“Never take the easy way out,” Mohonasen High School student Ismail Jalwaj-Soubai encouraged his younger peers as he sat on a panel of fellow MHS classmates to share words of wisdom with Draper eighth graders.
On June 2, just weeks away from graduation, Mohonasen High School seniors took time out of their day to reflect on their experiences in high school to better prepare Mohonasen’s Class of 2021 for what lies ahead. From academics and extracurriculars to tips on preparing for what lies even beyond high school, the panel shared meaningful suggestions, words of caution and encouragement to better shed light on the life of a high school student.
“It’s good to have a teacher close to you that you can go to for anything — about school work, stuff going on at home, friends. I’ve met really great teachers who have been there for me,” Julia Zadrozny said.
Academics, the students emphasized, were going to be important throughout their entire high school career.
“It sounds simple, but do your homework,” Ismail chimed in, quickly followed by a chorus of agreement from his classmates. “Grades matter, even from freshman year, so it’s important not to procrastinate.”
While the tips the MHS students shared were particularly useful to the soon-to-be ninth graders, much of their advice spoke to something larger — about stress, time management and well-being in an environment that would inevitably challenge them.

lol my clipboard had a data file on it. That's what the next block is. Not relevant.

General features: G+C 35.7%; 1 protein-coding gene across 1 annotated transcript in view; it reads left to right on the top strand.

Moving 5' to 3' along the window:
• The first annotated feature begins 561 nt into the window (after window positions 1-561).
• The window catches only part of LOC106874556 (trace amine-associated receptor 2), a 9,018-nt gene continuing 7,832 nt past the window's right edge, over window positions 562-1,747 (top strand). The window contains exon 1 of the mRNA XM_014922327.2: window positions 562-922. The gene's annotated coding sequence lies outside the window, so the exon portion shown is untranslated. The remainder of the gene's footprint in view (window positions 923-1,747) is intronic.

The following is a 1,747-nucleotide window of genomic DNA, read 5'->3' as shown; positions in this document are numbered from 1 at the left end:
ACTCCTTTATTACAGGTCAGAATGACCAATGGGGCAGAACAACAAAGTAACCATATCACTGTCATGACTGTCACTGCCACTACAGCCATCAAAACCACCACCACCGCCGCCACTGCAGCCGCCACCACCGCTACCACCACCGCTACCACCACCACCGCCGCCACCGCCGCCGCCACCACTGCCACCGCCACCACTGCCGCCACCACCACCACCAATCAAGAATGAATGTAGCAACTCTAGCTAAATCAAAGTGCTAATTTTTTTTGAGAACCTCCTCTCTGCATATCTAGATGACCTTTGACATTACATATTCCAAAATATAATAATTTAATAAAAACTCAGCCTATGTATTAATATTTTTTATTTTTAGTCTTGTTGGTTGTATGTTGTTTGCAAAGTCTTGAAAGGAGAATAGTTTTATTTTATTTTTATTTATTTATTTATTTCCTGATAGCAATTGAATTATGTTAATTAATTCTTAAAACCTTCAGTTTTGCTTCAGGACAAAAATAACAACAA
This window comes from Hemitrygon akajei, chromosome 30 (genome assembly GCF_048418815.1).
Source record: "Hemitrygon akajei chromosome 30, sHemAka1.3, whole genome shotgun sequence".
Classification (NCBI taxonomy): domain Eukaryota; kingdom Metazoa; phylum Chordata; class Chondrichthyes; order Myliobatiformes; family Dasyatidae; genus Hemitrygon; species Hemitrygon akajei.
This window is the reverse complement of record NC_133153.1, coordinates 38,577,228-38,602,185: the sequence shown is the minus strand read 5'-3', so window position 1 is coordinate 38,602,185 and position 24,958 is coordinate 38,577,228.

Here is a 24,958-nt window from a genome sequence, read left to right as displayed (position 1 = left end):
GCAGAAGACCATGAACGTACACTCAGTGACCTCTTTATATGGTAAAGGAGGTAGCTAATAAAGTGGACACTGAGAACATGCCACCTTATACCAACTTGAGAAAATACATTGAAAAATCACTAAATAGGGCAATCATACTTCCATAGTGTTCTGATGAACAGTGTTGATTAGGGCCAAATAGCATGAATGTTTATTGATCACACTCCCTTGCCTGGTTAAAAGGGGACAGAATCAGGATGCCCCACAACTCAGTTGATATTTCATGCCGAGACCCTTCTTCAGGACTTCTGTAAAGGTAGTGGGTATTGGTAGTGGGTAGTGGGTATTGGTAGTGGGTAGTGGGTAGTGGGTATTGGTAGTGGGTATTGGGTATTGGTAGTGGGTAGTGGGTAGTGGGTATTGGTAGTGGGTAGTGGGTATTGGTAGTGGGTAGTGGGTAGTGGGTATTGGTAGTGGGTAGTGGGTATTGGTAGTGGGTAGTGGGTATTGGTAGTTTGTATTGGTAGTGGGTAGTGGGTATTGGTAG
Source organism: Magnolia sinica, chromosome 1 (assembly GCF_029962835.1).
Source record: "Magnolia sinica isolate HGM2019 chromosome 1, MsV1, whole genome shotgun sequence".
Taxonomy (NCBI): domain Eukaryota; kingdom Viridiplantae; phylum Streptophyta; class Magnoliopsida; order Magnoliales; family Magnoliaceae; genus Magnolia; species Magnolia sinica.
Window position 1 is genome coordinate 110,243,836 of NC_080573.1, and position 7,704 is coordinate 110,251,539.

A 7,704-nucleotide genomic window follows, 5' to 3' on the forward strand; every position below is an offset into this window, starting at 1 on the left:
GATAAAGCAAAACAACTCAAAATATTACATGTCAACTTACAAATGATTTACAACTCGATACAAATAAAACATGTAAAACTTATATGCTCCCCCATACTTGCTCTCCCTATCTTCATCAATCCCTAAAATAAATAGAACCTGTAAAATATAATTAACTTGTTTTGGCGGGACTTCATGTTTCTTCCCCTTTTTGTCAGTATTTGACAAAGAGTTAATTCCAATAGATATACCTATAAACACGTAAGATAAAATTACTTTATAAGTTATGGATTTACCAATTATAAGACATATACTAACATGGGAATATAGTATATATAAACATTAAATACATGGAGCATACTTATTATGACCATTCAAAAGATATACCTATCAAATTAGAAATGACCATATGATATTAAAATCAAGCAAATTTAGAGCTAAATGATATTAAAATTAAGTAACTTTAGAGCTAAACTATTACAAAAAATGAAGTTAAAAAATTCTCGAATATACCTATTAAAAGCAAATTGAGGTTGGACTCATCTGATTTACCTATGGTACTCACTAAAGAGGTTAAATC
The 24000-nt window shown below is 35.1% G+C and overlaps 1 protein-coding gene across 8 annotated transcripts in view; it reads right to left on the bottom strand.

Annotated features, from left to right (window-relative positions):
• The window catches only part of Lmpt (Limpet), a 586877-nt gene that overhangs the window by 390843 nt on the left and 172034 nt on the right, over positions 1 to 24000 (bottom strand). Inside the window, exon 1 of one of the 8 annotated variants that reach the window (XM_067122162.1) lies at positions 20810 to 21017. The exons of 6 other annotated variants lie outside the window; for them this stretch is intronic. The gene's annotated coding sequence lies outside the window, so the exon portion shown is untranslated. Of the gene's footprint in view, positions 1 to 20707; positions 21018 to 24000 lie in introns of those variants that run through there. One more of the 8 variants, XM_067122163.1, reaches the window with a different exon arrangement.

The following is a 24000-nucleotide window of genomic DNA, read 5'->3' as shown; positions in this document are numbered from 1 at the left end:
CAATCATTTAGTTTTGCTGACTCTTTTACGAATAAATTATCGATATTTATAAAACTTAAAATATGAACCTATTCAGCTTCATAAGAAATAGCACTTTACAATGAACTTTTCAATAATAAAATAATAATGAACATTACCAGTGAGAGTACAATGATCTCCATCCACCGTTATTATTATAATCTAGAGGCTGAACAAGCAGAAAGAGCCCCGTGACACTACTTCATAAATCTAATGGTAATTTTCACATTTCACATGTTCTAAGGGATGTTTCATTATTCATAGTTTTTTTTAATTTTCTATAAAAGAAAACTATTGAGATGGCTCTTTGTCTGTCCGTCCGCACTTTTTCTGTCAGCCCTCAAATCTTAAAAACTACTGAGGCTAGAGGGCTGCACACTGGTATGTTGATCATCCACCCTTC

“Find something that makes you happy, and make sure you devote time to it,” Taylor Lupi said. “It’ll make you happier in the long run, and it can help you manage stress.”
The Draper students were also left with positive messages and things to look forward to in high school, with many students calling out prom, sports, themed spirit days, clubs and the Anchor Room as pieces of their high school experiences that they now look back upon with fondness.
“You’ve only got four years with your classmates,” said Brandon Kruzinski. “In class, on your sports teams, with your friends, you only have a limited time. You’re going to want to make it count.”
While high school can be a difficult time for anyone, the students cautioned, they shared that they felt Mohonasen provided them with an opportunity to reach out for help, challenge themselves and, ultimately, grow and develop the skills they needed to succeed in high school and for many years beyond.
“I moved here from the Dominican Republic five years ago, and I didn’t really speak English well,” Estheisy Cruz shared. “It wasn’t easy. People might give you a hard time — it happens. You won’t get along with all of your teachers, but deep down, just know they care about you. They want to show you how to be independent, and they want what’s best for you.”